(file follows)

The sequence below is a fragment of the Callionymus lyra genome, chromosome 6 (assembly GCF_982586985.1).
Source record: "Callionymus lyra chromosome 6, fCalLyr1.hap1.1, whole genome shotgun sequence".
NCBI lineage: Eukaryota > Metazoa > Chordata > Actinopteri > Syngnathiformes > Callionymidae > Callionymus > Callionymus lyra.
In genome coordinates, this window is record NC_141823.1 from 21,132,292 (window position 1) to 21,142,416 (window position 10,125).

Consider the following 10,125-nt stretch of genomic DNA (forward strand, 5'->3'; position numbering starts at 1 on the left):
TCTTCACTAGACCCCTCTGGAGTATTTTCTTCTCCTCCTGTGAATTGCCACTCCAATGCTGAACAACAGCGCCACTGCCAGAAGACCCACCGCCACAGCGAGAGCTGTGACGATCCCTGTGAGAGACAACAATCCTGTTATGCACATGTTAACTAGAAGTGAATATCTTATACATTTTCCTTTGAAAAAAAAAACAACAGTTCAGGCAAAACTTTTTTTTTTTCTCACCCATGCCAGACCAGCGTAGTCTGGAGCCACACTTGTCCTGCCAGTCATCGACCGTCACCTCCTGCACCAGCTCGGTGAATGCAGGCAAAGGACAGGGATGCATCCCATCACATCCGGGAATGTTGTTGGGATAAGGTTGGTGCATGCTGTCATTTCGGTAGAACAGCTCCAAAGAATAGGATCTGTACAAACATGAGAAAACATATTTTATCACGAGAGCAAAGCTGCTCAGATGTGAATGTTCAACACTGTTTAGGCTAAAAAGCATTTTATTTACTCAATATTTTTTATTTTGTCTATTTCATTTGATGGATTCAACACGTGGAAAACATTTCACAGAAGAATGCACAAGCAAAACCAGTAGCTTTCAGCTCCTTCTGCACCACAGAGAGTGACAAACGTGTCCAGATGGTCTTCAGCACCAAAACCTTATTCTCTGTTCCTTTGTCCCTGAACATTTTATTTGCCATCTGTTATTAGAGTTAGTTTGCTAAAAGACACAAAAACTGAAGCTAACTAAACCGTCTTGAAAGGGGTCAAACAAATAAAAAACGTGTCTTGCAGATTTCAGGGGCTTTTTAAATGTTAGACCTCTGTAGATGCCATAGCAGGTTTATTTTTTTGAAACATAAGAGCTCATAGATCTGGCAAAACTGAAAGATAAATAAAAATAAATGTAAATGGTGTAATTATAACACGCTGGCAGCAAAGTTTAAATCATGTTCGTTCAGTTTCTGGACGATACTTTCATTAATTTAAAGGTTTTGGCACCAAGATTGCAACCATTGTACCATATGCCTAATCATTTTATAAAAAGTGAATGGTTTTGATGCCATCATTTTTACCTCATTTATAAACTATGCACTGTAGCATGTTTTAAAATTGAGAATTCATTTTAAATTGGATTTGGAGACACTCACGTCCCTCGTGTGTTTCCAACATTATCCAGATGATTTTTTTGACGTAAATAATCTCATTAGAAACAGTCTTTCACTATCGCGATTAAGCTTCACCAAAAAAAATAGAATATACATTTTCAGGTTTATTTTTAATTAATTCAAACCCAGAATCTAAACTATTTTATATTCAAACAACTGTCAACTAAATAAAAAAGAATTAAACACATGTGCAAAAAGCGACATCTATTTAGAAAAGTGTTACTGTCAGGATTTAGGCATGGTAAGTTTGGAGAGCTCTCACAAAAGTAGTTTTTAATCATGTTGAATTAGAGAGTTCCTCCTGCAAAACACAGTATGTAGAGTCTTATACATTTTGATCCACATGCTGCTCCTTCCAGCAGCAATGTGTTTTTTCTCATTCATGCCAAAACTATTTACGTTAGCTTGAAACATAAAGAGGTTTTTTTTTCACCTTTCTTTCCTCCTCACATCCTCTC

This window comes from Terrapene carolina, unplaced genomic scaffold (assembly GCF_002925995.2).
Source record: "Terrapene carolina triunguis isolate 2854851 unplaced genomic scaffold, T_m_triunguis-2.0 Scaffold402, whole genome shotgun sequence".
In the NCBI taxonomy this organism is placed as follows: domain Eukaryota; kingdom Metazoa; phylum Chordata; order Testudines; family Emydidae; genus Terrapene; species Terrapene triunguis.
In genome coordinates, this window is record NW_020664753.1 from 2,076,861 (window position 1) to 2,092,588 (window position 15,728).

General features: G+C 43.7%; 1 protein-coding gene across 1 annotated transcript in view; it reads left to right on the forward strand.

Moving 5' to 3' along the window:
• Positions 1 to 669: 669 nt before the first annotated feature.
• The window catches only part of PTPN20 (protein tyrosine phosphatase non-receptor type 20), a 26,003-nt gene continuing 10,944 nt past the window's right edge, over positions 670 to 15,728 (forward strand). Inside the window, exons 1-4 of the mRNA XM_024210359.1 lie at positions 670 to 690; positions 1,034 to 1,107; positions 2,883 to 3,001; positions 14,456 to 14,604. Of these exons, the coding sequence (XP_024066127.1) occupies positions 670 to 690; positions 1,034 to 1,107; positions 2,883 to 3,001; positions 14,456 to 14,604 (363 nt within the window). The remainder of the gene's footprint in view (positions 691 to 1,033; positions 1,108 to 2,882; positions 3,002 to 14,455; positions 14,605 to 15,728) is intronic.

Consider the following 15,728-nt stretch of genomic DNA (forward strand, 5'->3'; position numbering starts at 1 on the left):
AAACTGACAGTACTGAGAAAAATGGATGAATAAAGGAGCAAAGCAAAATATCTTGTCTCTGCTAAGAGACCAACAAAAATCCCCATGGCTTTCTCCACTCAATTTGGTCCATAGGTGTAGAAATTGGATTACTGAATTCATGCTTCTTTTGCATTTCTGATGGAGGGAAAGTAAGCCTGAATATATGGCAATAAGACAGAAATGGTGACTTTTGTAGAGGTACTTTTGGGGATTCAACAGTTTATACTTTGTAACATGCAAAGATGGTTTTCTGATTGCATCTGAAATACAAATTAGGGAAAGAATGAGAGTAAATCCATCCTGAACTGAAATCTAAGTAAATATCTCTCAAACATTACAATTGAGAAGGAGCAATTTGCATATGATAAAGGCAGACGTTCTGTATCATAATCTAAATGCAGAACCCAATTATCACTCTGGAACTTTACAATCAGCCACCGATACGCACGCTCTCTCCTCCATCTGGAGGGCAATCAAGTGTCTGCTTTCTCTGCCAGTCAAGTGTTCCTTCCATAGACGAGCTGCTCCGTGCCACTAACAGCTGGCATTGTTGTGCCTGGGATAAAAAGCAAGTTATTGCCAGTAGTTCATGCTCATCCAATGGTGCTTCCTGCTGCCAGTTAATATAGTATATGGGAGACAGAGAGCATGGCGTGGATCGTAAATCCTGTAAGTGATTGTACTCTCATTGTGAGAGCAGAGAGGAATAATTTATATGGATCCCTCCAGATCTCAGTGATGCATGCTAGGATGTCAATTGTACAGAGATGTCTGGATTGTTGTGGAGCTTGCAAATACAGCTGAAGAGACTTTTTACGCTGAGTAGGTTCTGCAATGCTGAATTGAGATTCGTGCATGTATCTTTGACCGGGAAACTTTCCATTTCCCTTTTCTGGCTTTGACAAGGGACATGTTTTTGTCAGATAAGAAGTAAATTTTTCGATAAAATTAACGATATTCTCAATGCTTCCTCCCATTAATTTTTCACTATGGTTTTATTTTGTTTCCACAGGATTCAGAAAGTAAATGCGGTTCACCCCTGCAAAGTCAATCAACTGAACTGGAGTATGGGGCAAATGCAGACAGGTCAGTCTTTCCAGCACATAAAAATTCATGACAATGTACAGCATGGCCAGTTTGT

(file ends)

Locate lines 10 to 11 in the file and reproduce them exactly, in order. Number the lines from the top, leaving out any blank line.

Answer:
In genome coordinates, this window is record NW_020664753.1 from 2,076,861 (window position 1) to 2,092,588 (window position 15,728).

General features: G+C 43.7%; 1 protein-coding gene across 1 annotated transcript in view; it reads left to right on the forward strand.